he brochure lied. A week in the mountains of Vermont had not, in fact, helped me achieve a peaceful Zen that would pervade my life for the coming weeks, helping me approach old challenges with fresh energy. Instead it had made me aware of two things. First, much as I hated to admit it, I was addicted to technology. Not being allowed to have my cell phone for seven days was an interesting experiment at first, but an exercise in frustration toward the end. Never mind that the battery was completely drained of power by the time I got it back.
The second realization? Coffee and I couldn't break up. I did wonder, briefly, if a week of no coffee had crushed the addiction. The green tea I'd drunk by the bucketful had enough caffeine to keep the headaches mostly at bay. And I knew that any addiction was a vice. But honestly, aside from the occasional glass of wine or beer, coffee was it. Coffee and baked goods. I
walked into the first coffee shop I found on my way back to civilization. I ordered the French roast but hesitated before I ordered the scone. It looked dry and a little anemic. Not worth it, I decided. Maybe that was progress? I did grab a protein bar and filled up my water bottle at the water station in the store.
I took the coffee back out to the car and sat inside with the key turned and the windows cracked. I plugged in my phone, but it didn't come back to life right away. I took a deep breath and looked out the window at the view. October was a stunning time to live in New England. The leaves were turning and the mountains were smeared with splashes of orange, red, yellow, and brown in between the deep green of the pines. The air was crisp, but not cold. Layers were necessary. The sky was a stunning crystal clear blue with white puffy clouds. Even I had to admit the scenery was beautiful. Especially with a cup of coffee. I closed my eyes and took a sip. Heaven.
I unwrapped the protein bar and grabbed my black bound notebook from my bag. I'd taken to carrying one notebook and using it as a combination journal, to-do list, sketchbook, and message pad. I took a bite of the protein bar, which tasted like chemicals. I should have tried the scone. I'd inherited the notebook habit from my grandfather, and he'd inherited it from his father. There were boxes of notebooks from all the Clagan clockmakers in my grandfather's attic. Or at least the past four generations, since the first generation had emigrated from Europe.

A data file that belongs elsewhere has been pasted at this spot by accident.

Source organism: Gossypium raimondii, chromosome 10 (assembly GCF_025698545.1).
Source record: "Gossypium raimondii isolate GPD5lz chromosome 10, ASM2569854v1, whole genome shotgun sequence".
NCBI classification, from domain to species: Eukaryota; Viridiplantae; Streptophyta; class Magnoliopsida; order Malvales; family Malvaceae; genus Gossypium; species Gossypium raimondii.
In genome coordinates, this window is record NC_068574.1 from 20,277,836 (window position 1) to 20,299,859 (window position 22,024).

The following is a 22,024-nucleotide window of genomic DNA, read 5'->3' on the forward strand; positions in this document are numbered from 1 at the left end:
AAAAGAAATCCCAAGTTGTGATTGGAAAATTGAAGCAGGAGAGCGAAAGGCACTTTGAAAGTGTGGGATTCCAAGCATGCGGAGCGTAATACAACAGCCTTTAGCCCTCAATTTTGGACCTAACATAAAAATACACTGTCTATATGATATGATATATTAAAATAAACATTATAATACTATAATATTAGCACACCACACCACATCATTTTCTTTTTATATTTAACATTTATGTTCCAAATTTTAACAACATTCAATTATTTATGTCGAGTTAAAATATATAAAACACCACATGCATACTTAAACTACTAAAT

I wondered if the notebooks were still there, or if G.T.'s wife had tossed them. What was her name, anyway? I honestly couldn't remember. I'd nicknamed my grandfather G.T., Grandpa Thom, when I was a little girl, during one of my summer-long visits to my grandparents' house in Orchard,
Massachusetts. It wasn't that he was ashamed of being my grandfather, my grandmother had explained. It was that
wasn't professional in the shop. So G.T. it was. If that was the rule for working in the shop, I was more than happy to comply. Because my summer visits hadn't just been a welcome reprieve from my parents' benign neglect, they had been my introduction to clocks and time and how humans could work with both. G.T. was a master clockmaker, and he had passed on his passion, and some of his skill, to me.
I turned on my phone, which finally booted up. I checked the time and smiled. There was great accuracy to the clock on my cell phone, but little art. Time could be so much more. I flexed my shoulders back and mentally prepared myself to check my voice mail. I had been in a vulnerable place during a “Healing” workshop at my yoga retreat last week, and I'd sent G.T. a postcard asking him if I could stop by on my way back to Boston. My grandmother's death six years ago had broken both of our hearts. G.T. and I had a falling-out when I brought my then husband (now ex) to meet him and they didn't hit it off. The falling-out became a full-out rift when he called me a couple of months later to tell me he had gotten remarried. I'd sent him Christmas and birthday cards, and he'd sent them to me, but we hadn't seen each other in five years. It was time to change that.
When the phone rang, I almost spilled my coffee. I didn't recognize the number, but the 413 area code identified it as western Massachusetts. Maybe G.T. had a cell phone?
“Ruth Clagan here.” I sounded so officious, even to myself.
“Miss Clagan, this is Kristen Gauger. I'm a lawyer here in Marytown. And a friend of your grandfather's. I'm afraid I have some very bad news.”